A former deputy of Turkey's main opposition Republican People's Party (CHP), Eren Erdem, who has been under arrest for seven months on terrorism charges, remains incarcerated -- even though a court ruled on January 7 that he would be released pending trial.
Just before he was to be let out of prison, Istanbul's chief public prosecutor's office objected to his release. A higher court accepted the objection and once again issued a detention warrant against him.
In reaction to Erdem's re-arrest despite the court ruling, his father, Hasan Erdem, said: "I'm talking to the person who is giving the instructions for this. You should know that my son and I are not afraid of you. You will not be able to bring us to our knees."
After these statements, Hasan Erdem, 70, was fired from his job.
Erdem then said on January 28 that he had started a hunger strike to protest his arrest and trial for being a member of "FETÖ (Fethullahist Terrorist Organization)". "FETÖ", named by the Turkish government after Muslim cleric Fethullah Gülen, is an organization that Turkey's president Recep Tayyip Erdogan and the Turkish government accuse of staging the 2016 attempted coup, and often use as an excuse to arrest its critics. Erdem has said there is no evidence that can prove his connection with the organization.
In 2016, Erdem had, in fact, penned a book critical of the ideology and activities of the Gülen movement.
Because of Erdem's hunger strike, an investigation was launched against him on February 1 by the prison administration. Erdem then ended his hunger strike on February 6. A day later, his lawyer, Onur Cingil, wrote on Twitter:
"The court that ruled for [Erdem's] release on January 7 has now decided to continue his detention although no additional evidence has been presented for the file!"
Before being elected as a CHP member of parliament for Istanbul in 2015, Erdem worked as a journalist. He now faces from 8.5-19 years in prison for the alleged offenses of "aiding an armed terrorist organization as a non-member" and "violating the confidentiality of an investigation."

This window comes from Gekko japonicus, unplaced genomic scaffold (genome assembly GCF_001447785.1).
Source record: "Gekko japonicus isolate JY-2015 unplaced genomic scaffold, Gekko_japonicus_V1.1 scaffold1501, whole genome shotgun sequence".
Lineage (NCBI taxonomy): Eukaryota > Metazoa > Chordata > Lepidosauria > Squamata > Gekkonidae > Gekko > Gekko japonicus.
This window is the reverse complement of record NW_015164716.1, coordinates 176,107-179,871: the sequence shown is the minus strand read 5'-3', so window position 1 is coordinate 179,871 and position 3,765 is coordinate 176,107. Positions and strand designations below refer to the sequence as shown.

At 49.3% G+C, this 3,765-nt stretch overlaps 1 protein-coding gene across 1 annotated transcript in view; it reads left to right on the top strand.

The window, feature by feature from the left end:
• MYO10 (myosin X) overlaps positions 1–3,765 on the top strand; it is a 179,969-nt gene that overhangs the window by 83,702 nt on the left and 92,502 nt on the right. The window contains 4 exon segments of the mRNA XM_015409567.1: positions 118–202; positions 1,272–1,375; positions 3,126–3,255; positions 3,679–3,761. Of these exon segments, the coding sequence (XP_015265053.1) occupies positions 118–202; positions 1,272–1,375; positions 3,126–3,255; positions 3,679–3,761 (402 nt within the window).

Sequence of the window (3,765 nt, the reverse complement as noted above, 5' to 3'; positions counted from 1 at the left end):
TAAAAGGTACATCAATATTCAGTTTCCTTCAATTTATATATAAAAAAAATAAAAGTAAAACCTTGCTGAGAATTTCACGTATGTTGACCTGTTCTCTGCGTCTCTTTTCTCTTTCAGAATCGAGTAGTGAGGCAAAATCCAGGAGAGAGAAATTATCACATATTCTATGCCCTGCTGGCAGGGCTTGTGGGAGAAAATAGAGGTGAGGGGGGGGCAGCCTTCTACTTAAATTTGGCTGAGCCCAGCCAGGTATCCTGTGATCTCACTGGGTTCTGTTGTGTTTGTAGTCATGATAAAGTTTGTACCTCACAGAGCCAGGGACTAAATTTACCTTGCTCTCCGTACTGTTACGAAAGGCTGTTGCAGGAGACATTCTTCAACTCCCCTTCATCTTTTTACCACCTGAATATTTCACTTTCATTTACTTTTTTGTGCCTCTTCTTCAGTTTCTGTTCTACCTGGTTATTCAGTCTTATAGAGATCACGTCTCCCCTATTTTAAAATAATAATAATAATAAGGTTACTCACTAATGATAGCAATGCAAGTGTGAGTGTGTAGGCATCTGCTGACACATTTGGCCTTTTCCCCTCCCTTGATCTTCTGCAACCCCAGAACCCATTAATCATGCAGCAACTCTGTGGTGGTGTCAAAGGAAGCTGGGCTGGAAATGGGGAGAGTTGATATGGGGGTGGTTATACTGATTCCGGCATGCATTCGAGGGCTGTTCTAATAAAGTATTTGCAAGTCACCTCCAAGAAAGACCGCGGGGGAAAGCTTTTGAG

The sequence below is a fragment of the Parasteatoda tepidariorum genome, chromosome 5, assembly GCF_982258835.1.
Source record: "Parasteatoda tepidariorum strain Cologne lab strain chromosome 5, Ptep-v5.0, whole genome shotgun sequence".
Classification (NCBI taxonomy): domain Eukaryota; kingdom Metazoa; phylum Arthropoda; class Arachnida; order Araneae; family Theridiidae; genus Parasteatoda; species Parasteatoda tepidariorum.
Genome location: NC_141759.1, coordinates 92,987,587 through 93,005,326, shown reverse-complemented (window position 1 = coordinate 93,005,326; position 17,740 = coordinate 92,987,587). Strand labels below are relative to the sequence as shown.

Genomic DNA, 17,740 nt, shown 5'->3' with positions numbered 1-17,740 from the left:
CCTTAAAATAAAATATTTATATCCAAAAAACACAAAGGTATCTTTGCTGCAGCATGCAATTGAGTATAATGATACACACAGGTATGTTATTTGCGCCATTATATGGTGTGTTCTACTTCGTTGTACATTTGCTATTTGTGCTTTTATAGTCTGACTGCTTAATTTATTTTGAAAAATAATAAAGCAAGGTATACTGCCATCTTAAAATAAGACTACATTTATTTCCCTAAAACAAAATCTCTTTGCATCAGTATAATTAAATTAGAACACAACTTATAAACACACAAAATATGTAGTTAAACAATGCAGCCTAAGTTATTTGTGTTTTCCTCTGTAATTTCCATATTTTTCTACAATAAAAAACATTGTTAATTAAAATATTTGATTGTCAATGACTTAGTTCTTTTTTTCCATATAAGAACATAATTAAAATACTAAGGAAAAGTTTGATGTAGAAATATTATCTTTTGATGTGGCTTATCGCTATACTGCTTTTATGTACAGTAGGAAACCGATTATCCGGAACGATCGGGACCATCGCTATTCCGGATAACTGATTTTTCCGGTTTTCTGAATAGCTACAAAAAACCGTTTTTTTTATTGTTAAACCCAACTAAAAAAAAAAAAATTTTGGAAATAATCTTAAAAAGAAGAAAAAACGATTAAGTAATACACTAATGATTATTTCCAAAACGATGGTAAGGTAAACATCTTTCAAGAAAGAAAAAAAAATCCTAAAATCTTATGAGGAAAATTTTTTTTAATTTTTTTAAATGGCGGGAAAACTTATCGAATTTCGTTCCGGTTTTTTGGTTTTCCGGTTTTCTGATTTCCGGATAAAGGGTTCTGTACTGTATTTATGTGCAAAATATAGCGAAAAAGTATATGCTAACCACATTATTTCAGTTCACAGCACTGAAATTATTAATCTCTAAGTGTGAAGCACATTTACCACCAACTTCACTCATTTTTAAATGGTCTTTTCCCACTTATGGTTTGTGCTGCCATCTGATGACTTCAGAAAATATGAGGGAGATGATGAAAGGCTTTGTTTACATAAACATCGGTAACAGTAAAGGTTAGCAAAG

During his tenure as an MP, Erdem exposed ISIS and al-Qaeda activities across Turkey and often called on the ruling Justice and Development Party (AKP) government to stop those activities and bring the militants to account. For that, he has been subject to pressure, investigations and trials. In 2015, Turkey's president Erdogan condemned Erdem and called him a "traitor". An investigation into treason was launched against Erdem, who also received death threats over social media, with his home address posted by pro-government Twitter users, presumably to enable an attack on his house.
After Erdem's party, the CHP, failed to nominate him as a candidate in the June 2018 parliamentary elections, he lost his parliamentary seat and his immunity. On June 29, he was arrested in Istanbul because of the work that he had done years ago as the editor-in-chief of the newspaper Karşı, which, due to economic difficulties, ceased publication in 2014. Erdem has been held in the Silivri Prison ever since.
In July 2018, former CHP MP Yarkadaş said that MPs who asked for the prison's permission to visit Erdem were prevented from doing so. "Erdem is exposed to isolation," Yarkadaş wrote on Twitter. The prison authorities, however, claimed that the reason for their decision is that "the physical conditions of the prison are not suitable".
Erdem's next hearing is scheduled for March 1. In a recent letter, from around January 28, he wrote that his right to fair trial has been violated:
"On January 7, the court decided to release me by unanimous vote as there is not a single piece of evidence against me.... But upon a telephone [instruction from the president or a government authority], another court, which is irrelevant to my investigation file, had me arrested again due to political reasons... All these things have happened because I am a dissident... My goal is to see the court implement the decision of release it unanimously made and to secure justice for all."
The prosecution and imprisonment of Erdem is a clear example of what has become of the justice system in Turkey. Deputies and journalists who have taken risks to expose terrorist activities to ensure the security of Turkey's citizens are being accused of being terrorists and put behind bars.
Uzay Bulut, a Turkish journalist, is a Distinguished Senior Fellow at Gatestone Institute. She is currently based in Washington D.C.